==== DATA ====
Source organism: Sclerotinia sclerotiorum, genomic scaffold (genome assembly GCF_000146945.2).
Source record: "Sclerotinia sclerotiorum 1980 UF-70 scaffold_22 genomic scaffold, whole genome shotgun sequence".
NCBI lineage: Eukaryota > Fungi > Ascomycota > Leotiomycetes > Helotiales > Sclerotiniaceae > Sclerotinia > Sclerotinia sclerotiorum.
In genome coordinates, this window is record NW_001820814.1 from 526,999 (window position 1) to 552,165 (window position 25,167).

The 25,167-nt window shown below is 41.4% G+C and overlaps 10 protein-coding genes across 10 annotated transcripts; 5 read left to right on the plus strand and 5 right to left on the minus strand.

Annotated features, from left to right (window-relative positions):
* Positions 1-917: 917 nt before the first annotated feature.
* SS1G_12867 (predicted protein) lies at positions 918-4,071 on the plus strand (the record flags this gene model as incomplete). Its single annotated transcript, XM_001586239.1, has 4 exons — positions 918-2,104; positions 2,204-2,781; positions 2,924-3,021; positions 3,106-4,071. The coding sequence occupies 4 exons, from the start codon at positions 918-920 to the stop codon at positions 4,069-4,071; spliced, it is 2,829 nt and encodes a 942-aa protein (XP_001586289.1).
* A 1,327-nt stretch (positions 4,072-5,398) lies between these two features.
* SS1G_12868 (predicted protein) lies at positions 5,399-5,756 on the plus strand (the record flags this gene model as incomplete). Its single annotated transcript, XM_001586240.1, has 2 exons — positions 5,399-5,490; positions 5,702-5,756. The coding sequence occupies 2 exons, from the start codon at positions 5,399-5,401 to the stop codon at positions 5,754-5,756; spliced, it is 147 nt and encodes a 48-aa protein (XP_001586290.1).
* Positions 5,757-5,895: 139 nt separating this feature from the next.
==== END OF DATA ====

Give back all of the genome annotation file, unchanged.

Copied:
Source organism: Sclerotinia sclerotiorum, genomic scaffold (genome assembly GCF_000146945.2).
Source record: "Sclerotinia sclerotiorum 1980 UF-70 scaffold_22 genomic scaffold, whole genome shotgun sequence".
NCBI lineage: Eukaryota > Fungi > Ascomycota > Leotiomycetes > Helotiales > Sclerotiniaceae > Sclerotinia > Sclerotinia sclerotiorum.
In genome coordinates, this window is record NW_001820814.1 from 526,999 (window position 1) to 552,165 (window position 25,167).

The 25,167-nt window shown below is 41.4% G+C and overlaps 10 protein-coding genes across 10 annotated transcripts; 5 read left to right on the plus strand and 5 right to left on the minus strand.

Annotated features, from left to right (window-relative positions):
* Positions 1-917: 917 nt before the first annotated feature.
* SS1G_12867 (predicted protein) lies at positions 918-4,071 on the plus strand (the record flags this gene model as incomplete). Its single annotated transcript, XM_001586239.1, has 4 exons — positions 918-2,104; positions 2,204-2,781; positions 2,924-3,021; positions 3,106-4,071. The coding sequence occupies 4 exons, from the start codon at positions 918-920 to the stop codon at positions 4,069-4,071; spliced, it is 2,829 nt and encodes a 942-aa protein (XP_001586289.1).
* A 1,327-nt stretch (positions 4,072-5,398) lies between these two features.
* SS1G_12868 (predicted protein) lies at positions 5,399-5,756 on the plus strand (the record flags this gene model as incomplete). Its single annotated transcript, XM_001586240.1, has 2 exons — positions 5,399-5,490; positions 5,702-5,756. The coding sequence occupies 2 exons, from the start codon at positions 5,399-5,401 to the stop codon at positions 5,754-5,756; spliced, it is 147 nt and encodes a 48-aa protein (XP_001586290.1).
* Positions 5,757-5,895: 139 nt separating this feature from the next.